by Chuck Reider
On July 28th the Reno Jazz Orchestra (RJO) will present “New Orleans, A Night in the Big Easy” as a part of Artown. It seems a perfect match as Reno’s 150th anniversary coincides with New Orleans’ 300th anniversary! New Orleans’ rich culture results from a long history that today’s column will present. Founded in 1718 by the French, the original city was centered on high ground where Jackson Square is today. Four years later a hurricane destroyed most of the city and when rebuilt streets were laid out in a grid pattern creating what is now the French Quarter.In 1763 the French ceded it over to the Spanish only to regain control forty years later and shortly thereafter sold to the United States as part of the Louisiana Purchase. During all this time the colonists practiced slavery of both local indigenous peoples as well as slaves imported from Africa. The mix of European, Latin American, and African cultures, a true melting pot, provided fertile ground for music. Jazz in particular. Tourists flock to Mardi Gras festivals (135 years!) and the Jazz and Heritage Festival to partake in the Big Easy lifestyle.
We are all familiar with the night life of Bourbon Street and the French Quarter, but it was just north of the French Quarter that jazz was born. New Orleans was the only city to allow slaves to gather in public, primarily in Congo Square, to play their native African music. Congo Square, now a part of Louis Armstrong Park, is located in the Treme’ district which borders the French Quarter to the north. Treme’ is America’s oldest black neighborhood where, even during slavery, African Americans could purchase real estate. It is no surprise Treme’ is considered the birthplace of jazz and to this day a hotbed of New Orleans music.
Treme’ is also known for second line parades, a tradition unique to New Orleans. They are held by clubs with the oldest being the Young Men Olympian Junior Benevolent Association founded in 1884. It is a festive parade featuring a brass band. The first line or main line is the club members with the parading permit and the brass band. The second line are those folks who follow the band to enjoy the music and to walk, dance, twirl parasols, and wave handkerchiefs. You will see a second line most Sundays with breaks for holidays and the heat of summer months. The second line is a spin off from a “jazz funeral”, where the procession is somber on the way to the cemetery and festive on the way back.
New Orleans music is strongly influenced by Acadiana, home of Cajun, Zydeco, and Delta blues. It is the heart of French Louisiana consisting of 64 parishes (counties) that are home to a variety of cultures. Cajuns are descended from 18th century Acadian exiles from Nova Scotia and surrounding provinces after the French and Indian War (1754-1763). In the 1700’s the term Creole was used to differentiate those born in Louisiana as opposed to born in their mother country. It means “native-born” and applied to those descended from inhabitants during the French or Spanish rule. Acadiana is also the home to Native American tribes and southeast Asian refugees.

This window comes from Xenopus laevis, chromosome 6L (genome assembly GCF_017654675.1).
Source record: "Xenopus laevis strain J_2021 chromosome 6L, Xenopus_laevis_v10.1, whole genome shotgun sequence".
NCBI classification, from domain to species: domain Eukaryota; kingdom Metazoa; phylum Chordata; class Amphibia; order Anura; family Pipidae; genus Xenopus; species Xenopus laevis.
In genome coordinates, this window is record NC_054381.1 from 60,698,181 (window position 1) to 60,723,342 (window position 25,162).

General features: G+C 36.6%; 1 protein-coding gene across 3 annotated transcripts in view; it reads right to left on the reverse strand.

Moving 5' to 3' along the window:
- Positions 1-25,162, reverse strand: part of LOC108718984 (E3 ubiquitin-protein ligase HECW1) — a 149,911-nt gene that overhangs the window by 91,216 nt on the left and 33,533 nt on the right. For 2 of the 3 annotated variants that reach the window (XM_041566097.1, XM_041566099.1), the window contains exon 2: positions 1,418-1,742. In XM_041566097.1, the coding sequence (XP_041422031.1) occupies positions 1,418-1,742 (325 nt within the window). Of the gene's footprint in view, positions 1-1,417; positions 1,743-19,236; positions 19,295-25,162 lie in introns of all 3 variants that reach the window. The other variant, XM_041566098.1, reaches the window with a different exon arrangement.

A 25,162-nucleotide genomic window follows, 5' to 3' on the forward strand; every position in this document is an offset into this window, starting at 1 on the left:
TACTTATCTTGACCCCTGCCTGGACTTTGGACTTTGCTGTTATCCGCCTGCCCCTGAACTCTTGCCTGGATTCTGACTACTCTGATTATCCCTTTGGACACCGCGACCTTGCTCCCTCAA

You cannot have a cultural discussion about the Big Easy without talking about New Orleans Voodoo. Voodoo was brought to Louisiana by enslaved West Africans as early as 1719. Though a French colony, a 1731 census revealed there were twice as many African slaves than French settlers. With such a small number of settlers the enslaved Africans were kept in large groups which allowed them to continue their African culture and religion. Also, under the French code, families were recognized and it was prohibited to sell children under the age of fourteen away from the family. This differs from the north in which slave families were split apart and sent to various plantations.
Voodoo is based in spirit and ancestor worship with the belief that our ancestors still influence our lives. Rituals revolve around singing songs that have been passed down for hundreds of years. Each of the four phases of the ritual has a specific song intended to open the gate between the spirit world and human world and invites the spirits to inhabit ritual participants. Voodoo practitioners wear amulets to ward off evil and bring good luck. Gris-gris is the most well know and is a small cloth bag containing a number of small objects to protect the wearer from evil or bring good luck. Originally from Ghana, gris-gris was decorated with Islamic scripture. Over the many years Catholic church elements began to be integrated into voodoo. The image of Catholic saints are now used to represent spirits that act as mediators to the human world. Voodoo queens are powerful community leaders who preside over the rituals and make a living selling gris-gris, magical powders, and invoke spells to cure ailments and destroy enemies. Marie Laveau is the most well-known. Practicing in the mid 1800’s her rituals on the shore of Lake Pontchartrain would attract thousands of black and white New Orleanians. Her tomb is still visited and offerings of pound cake left to expedite favors requested of the voodoo queen. There are also voodoo kings and in fact singer/songwriter Doctor John borrowed his name from a 1800’s king. Doctor John was an excellent healer with stories that he had the ability to resuscitate patients close to death. This lead to the Louisiana’s zombie myth!
That is my brief overview of the rich cultural history of New Orleans also known as The Crescent City, The City that Care Forgot, Nawlins, and of course the Big Easy. Next month’s column will feature its music and musicians. So let’s get ready for Mardi Gras in July and “laissez le bon temps rouler!’ (let the good times roll).